Re: Generalist skills are vital to serve ageing population, says England’s CMO

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I Agree
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Dear Editor

The belated clarion call for the optimisation of generalist skills to serve England’s ageing population[1] is best considered in the context of the complex dynamics of workforce planning[2], exclusion of non-EU medical graduates from training posts in specialist branches of medical practice (including general practice)[3], the UK’s subsequent exit from the European Union[4], and the subsequent increase in reliance on physician associates, not only in the context of primary care[5], where generalist skills should be the standard of care, but, also, in highly specialised scenarios such as neurosurgical practice[6].

All these parameters are interrelated.

Exclusion of non-EU medical graduates from the opportunity to embark on specialist training (including training in General Practice) amounted to a missed opportunity to benefit from the generalist skills of those doctors, some of whom would have imparted a much-needed generalist dimension, both to specialist clinical practice and to primary care practice, in the UK. On a more personal level, I had the benefit of 7 years’ experience in General Practice in South Africa[7] before coming to the UK.

As a junior doctor in the UK I rotated through a variety of posts (one characterised as General Medicine with a special interest in Gastroenterology), and another at Senior Registrar level in General Medicine without a special interest, before specialising in Geriatric Medicine, the latter with generalist publications to match[8],[9],[10].

Our exit from the European Union created a huge deficit, not only in the number of potential candidates for specialist posts, but also in the number of potential candidates for posts in General Practice. Reliance on physician associates to fill that workforce gap has been tantamount to recruiting an entire segment of the clinical workforce who do not have specific training in generalist skills. Notwithstanding the caveat that many physician associates have the benefit of 2 years’ university education as well as training on the job, I struggle to recognise that the generalist skills of a physician associate in neurosurgery are equivalent to the generalist skills of a medical graduate who has gone through a 2 year foundation programme[2] before embarking on a neurosurgical training programme. Likewise I struggle to recognise that the generalist skills of a physician associate in primary care are equivalent to the generalist skills of a medical graduate who has gone through a 2 year Foundation programme[2] before embarking on a General Practice training programme. What I do not struggle to recognise is that a neurosurgeon who exercises his clinical skills in the diagnosis and management of the entire range of neurosurgical clinical problems, including those that are perceived to be trivial, might, in due course turn out to be a more mature clinician than the neurosurgeon who is “picky” about what is within his remit. The same logic applies to clinical medicine at primary care level.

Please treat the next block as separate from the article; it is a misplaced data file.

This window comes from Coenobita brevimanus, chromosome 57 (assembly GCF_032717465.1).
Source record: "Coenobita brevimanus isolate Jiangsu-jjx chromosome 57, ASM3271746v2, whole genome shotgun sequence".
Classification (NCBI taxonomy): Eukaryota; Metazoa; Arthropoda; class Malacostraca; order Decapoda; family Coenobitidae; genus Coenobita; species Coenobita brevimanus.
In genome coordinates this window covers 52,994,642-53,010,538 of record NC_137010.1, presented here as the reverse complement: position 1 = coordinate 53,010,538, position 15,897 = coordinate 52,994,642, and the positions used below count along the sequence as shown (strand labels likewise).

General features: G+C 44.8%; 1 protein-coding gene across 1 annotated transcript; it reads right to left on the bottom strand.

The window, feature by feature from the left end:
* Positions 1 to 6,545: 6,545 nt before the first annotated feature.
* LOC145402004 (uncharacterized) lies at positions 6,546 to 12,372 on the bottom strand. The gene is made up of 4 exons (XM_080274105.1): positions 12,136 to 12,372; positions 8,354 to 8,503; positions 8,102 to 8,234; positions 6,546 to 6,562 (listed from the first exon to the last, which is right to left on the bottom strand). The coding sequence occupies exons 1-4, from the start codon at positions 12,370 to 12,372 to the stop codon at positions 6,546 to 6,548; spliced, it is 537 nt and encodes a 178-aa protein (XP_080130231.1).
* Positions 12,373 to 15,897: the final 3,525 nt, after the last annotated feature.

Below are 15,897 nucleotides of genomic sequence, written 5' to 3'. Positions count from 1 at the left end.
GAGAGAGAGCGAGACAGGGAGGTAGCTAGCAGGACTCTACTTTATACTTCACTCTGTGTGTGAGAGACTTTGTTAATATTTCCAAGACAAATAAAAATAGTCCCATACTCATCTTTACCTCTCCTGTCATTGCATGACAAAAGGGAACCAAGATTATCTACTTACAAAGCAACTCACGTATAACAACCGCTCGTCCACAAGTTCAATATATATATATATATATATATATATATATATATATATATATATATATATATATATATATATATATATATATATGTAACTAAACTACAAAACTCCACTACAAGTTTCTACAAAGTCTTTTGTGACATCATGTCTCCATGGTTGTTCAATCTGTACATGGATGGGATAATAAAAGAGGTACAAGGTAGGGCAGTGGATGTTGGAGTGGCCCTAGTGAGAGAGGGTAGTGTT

An unintended benefit of generalist experience is an enduring intellectual curiosity and fascination with all aspects of the complexity of clinical medicine. That kind of intellectual curiosity is the ultimate antidote to burnout. That is the intellectual curiosity that has sustained me in my post retirement years, hence my regular contributions to Rapid Responses

I have no conflict of interest

References
[1] Elisabeth Mahase. Generalist skills are vital to serve England’s ageing population. BMJ 2023;383:2640
[2[ House of Commons Health Committee. Modernising Medical careers. Third Report of Session 2007-2008. Volume 1. Published on 8 May 2008
[3] Morris N. Non-EU doctors barred from specialist training in the UK. The Independent 07 February 2008
[4] Martha McCarey. Brexit adds further complexity to the health and care staffing crisis. BMJ 2023;380: 208
[5] Ethan Ennals. GP chiefs call for a crackdown on NHS physician associates following a string of life-threatening blunders. Mail on Line 14th October 2023
[6] Michael Searles. Safety fears as non-medical staff learn neurosurgery on the job. Daily Telegraph 7th October 2023
[7] Jolobe OMP. Tips for young cardiologists or aspiring cardiologists. SA Heart Journal of the South African Heart Association 2021;18:16-18
[8] Jolobe OMP. Evaluation of renal function in elderly heart failure patients on ACE inhibitors. Postgraduate Medical Journal 1999;75:275-277
[9] Jolobe OMP. Does this elderly patient have iron deficiency anaemia, and what is the underlying cause? Postgraduate Medical Journal 2000;76:195-198
[10] Jolobe OMP. Fluctuation in levels of biochemical parameters on choledocholithiasis. JR Coll Physicians Edinb 2003;33:295

No competing Interests: 
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The following competing Interests: 
Electronic Publication Date: 
Sunday, November 19, 2023 – 15:43
Workflow State: 
Released
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Re: Generalist skills are vital to serve ageing population, says England’s CMO

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Last Name: 
Jolobe
First name and middle initial: 
Oscar M
Address: 
Manchester
Occupation: 
retired geriatrician
Affiliation: 
British Medical Association
BMJ: Additional Article Info: 
Rapid response

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